What can you cook up with all these last-of-the-season onions, tomatoes and peppers? You’ll love the sweet flavor and dense, sticky texture of this versatile grain salad. It is easy to prepare and particularly good cold. Bulgur, which is also called cracked wheat, can be found in specialty and health food stores, as well as in some supermarkets. Serves about 8
l/4 cup olive oil
l large sweet onion, small dice
2 bell peppers, mixed colors (or 2 red or 1 red and one yellow)
2 cloves garlic, peeled and sliced
1 jalapeno pepper, seeded and minced
2 cups diced ripe tomatoes in their juices*
2 cups medium or coarse bulgur (not fine)
About 1-1/2 teaspoons salt
1 generous handful of coarsely chopped parsley
Juice of one lemon
l. Add the oil to a medium sauce pan over medium heat. Stir in the onion, peppers, garlic and jalapeno. Cook, stirring occasionally, until the onion is translucent and the peppers softened, about 5 minutes.
2. Pour in the salt and 1-1/4 cups water, adding an extra 2 tablespoons water if the tomatoes aren’t very juicy. Bring the mixture to a boil then add the bulgur. Immediately reduce the heat to very low and cover the pot for about 2 minutes. Add the tomatoes and their juices. Cover, turn off the heat, but keep the pot on the burner until the liquid is absorbed, about 20 minutes.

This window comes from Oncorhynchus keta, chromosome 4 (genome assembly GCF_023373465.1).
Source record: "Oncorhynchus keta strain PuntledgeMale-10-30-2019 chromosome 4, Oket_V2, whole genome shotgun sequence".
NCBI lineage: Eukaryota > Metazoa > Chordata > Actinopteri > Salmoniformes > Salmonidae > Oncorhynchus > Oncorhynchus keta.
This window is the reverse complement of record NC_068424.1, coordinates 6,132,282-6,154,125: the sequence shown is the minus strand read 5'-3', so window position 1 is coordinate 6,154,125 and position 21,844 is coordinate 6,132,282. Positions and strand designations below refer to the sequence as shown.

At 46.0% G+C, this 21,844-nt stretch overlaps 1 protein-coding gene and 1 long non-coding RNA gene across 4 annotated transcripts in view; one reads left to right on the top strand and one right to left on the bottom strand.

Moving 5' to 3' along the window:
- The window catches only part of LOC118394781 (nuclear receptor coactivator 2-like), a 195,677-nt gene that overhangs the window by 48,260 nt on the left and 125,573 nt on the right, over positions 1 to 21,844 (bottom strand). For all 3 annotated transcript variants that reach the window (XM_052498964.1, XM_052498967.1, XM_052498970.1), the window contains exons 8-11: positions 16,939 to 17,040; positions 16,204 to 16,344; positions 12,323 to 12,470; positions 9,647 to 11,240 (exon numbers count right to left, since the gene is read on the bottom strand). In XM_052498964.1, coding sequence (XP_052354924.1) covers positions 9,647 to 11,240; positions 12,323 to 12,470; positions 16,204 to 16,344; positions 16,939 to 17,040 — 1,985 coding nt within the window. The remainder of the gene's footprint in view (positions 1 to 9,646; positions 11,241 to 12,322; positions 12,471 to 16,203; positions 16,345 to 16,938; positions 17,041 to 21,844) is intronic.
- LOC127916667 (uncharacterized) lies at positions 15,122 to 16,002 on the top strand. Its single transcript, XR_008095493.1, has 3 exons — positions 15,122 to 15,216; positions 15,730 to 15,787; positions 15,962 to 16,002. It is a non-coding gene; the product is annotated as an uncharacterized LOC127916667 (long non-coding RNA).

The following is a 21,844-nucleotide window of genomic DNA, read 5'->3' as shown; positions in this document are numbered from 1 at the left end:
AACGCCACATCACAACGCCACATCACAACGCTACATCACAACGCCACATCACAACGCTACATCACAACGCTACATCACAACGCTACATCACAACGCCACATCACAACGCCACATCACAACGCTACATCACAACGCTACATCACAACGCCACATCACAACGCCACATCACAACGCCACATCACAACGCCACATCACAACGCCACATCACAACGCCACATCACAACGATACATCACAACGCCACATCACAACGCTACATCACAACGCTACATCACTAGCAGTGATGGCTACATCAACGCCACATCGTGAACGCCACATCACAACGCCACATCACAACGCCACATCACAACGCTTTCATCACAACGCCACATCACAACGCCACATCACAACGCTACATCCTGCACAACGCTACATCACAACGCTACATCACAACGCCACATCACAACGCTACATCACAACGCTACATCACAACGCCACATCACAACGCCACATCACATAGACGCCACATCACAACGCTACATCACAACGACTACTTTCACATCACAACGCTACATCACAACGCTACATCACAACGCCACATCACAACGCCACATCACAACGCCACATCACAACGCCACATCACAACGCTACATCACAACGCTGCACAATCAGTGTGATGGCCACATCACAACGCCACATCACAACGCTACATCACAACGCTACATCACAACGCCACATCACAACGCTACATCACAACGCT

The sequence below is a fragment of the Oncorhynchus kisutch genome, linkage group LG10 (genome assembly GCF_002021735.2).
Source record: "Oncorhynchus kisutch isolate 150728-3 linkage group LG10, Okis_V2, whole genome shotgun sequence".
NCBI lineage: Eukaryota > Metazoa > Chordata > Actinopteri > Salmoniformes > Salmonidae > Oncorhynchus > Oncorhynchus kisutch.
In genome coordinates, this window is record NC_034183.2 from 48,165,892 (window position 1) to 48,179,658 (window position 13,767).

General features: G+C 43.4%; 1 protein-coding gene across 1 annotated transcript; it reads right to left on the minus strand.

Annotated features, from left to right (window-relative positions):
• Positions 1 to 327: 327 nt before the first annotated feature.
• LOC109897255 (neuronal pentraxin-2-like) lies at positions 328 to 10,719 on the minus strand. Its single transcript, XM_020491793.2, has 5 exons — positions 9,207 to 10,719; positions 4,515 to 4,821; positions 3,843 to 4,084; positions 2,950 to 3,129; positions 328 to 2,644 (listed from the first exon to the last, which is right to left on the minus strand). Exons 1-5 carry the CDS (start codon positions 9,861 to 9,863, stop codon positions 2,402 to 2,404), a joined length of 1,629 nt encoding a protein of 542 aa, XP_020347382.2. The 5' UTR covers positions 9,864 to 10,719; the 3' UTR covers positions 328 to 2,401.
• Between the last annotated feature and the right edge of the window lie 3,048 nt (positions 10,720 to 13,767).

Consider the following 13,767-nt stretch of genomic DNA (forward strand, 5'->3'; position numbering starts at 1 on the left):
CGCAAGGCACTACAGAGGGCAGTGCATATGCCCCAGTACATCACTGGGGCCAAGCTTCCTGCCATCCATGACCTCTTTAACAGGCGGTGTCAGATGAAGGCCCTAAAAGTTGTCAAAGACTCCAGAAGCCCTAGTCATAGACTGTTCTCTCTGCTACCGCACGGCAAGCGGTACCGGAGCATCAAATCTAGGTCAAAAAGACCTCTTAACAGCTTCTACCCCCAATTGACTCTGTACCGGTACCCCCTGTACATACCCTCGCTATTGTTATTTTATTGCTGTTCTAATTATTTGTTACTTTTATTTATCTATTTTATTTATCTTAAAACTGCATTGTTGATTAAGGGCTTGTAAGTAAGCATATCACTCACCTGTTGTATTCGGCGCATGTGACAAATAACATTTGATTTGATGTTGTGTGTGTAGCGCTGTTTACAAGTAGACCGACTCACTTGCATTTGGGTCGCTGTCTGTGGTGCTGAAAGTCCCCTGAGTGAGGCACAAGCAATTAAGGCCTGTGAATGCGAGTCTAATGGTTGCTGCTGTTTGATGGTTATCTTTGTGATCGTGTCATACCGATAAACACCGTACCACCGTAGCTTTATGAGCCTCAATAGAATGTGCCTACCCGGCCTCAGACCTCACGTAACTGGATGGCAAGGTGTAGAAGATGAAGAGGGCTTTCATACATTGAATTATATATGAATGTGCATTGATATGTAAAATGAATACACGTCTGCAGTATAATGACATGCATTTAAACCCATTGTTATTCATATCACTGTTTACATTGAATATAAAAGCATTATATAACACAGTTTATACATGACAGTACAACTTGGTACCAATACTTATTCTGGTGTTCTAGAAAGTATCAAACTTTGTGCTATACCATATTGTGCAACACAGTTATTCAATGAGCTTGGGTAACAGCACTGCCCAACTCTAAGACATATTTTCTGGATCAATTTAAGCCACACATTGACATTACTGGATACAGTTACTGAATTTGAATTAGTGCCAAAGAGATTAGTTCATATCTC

3-When the bulgur is nutty and tender-firm but not crunchy, empty it into a bowl to cool. Toss with the parsley and lemon juice, adding salt and pepper if necessary. Serve hot, cold or room temperature.
I was the founding director of Berkshire Grown, an early innovator in the local food movement, and I’m thrilled they’re running these fun and informative workshops. My workshop is on September 18th, a Saturday, 10:00-noon: It’s an Herb Extravaganza, focusing on preserving fall herbs, mostly through drying and freezing with great herb sauces and pestos. Cost: $40.00. Location: My West Stockbridge Massachusetts teaching kitchen (To register and for information call 413 232 7174) Please join me!
Registration is required for all the Share the Bounty classes. Visit Berkshire Grown, a non-profit supporting local farmers, for details on other workshops. Call or email me about mine! (Number above)